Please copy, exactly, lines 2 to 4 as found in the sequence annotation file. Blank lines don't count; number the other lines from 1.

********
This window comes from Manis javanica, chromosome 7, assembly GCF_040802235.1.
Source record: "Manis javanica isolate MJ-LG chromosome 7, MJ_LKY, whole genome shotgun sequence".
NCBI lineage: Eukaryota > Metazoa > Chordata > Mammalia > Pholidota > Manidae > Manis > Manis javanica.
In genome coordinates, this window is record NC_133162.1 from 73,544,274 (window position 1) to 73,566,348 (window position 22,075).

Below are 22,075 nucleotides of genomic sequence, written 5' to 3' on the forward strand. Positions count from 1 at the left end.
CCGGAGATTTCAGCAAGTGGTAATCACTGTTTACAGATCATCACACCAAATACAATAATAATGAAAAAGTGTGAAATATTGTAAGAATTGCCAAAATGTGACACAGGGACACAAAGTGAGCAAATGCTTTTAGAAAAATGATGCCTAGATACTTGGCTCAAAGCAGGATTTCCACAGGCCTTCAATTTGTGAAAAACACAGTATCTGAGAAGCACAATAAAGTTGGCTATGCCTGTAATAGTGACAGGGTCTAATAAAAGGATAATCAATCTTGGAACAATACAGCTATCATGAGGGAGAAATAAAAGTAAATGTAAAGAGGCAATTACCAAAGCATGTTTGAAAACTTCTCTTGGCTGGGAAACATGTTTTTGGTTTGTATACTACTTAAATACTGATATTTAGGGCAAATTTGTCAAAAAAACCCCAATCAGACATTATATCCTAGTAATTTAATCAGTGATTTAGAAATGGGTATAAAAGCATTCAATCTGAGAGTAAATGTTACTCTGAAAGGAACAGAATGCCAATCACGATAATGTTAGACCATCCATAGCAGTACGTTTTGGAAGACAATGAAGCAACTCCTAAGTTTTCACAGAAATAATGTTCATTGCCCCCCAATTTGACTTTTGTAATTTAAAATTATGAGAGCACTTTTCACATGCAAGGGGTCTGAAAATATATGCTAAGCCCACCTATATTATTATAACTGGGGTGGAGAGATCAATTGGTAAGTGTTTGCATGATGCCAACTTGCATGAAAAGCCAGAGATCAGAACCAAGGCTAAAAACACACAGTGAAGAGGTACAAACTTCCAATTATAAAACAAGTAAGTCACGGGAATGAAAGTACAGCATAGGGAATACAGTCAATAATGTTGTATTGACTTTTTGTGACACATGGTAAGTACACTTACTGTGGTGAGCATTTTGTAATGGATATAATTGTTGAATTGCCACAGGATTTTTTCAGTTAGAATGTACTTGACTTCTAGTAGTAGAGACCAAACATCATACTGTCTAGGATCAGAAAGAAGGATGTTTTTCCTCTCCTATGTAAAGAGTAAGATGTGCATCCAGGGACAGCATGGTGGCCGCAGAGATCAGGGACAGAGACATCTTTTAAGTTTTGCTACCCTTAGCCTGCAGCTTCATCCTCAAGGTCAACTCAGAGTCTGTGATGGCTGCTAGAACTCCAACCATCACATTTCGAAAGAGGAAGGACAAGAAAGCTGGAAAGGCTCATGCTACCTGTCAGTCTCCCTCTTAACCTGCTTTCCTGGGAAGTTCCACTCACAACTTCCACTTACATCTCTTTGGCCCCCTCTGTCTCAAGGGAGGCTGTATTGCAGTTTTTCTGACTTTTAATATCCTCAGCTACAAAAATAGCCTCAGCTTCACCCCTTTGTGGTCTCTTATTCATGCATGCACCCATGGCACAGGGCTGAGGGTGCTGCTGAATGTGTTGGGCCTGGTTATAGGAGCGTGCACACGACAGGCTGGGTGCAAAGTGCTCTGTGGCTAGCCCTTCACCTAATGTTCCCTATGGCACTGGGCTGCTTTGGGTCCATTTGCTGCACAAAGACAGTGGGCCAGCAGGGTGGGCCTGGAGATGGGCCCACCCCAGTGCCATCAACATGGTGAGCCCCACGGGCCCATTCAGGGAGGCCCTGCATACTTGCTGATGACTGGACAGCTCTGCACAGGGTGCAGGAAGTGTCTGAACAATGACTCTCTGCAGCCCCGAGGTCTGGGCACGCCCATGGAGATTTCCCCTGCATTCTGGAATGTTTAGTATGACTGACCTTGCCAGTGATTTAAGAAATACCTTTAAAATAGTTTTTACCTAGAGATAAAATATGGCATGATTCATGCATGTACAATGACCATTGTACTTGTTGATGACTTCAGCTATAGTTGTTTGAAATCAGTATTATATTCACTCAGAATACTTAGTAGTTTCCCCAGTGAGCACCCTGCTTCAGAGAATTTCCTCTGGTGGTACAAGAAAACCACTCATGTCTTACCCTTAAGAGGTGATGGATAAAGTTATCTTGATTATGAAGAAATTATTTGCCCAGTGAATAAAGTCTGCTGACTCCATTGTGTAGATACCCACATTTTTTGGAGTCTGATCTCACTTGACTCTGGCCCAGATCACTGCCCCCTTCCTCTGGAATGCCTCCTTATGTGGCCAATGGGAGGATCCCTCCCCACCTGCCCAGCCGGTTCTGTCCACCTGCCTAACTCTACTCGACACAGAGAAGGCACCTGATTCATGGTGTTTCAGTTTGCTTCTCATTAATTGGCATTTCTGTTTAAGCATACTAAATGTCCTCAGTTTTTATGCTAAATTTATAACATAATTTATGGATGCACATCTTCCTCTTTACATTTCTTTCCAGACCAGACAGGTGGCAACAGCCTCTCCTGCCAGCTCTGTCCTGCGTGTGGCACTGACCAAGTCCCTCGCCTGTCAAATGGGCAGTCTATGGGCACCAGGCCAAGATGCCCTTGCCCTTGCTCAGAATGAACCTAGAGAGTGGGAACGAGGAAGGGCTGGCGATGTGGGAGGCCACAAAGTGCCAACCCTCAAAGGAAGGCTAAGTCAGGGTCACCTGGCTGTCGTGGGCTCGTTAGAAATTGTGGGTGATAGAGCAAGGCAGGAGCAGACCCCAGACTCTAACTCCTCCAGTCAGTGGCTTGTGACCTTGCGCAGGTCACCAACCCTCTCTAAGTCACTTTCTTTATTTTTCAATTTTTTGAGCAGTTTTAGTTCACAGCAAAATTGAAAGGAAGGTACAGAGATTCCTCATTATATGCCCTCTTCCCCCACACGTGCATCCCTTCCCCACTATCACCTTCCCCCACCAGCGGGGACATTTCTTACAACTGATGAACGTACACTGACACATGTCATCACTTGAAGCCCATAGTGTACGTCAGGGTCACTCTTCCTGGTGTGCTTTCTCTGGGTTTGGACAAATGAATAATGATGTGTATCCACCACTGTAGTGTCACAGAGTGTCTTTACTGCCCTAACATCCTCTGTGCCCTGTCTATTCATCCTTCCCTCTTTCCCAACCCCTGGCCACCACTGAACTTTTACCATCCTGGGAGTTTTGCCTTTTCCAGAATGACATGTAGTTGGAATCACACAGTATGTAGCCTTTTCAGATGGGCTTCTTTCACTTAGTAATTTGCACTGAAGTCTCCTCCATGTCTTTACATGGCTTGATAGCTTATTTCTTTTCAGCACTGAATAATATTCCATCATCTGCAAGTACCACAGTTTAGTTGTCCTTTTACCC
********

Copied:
Source record: "Manis javanica isolate MJ-LG chromosome 7, MJ_LKY, whole genome shotgun sequence".
NCBI lineage: Eukaryota > Metazoa > Chordata > Mammalia > Pholidota > Manidae > Manis > Manis javanica.
In genome coordinates, this window is record NC_133162.1 from 73,544,274 (window position 1) to 73,566,348 (window position 22,075).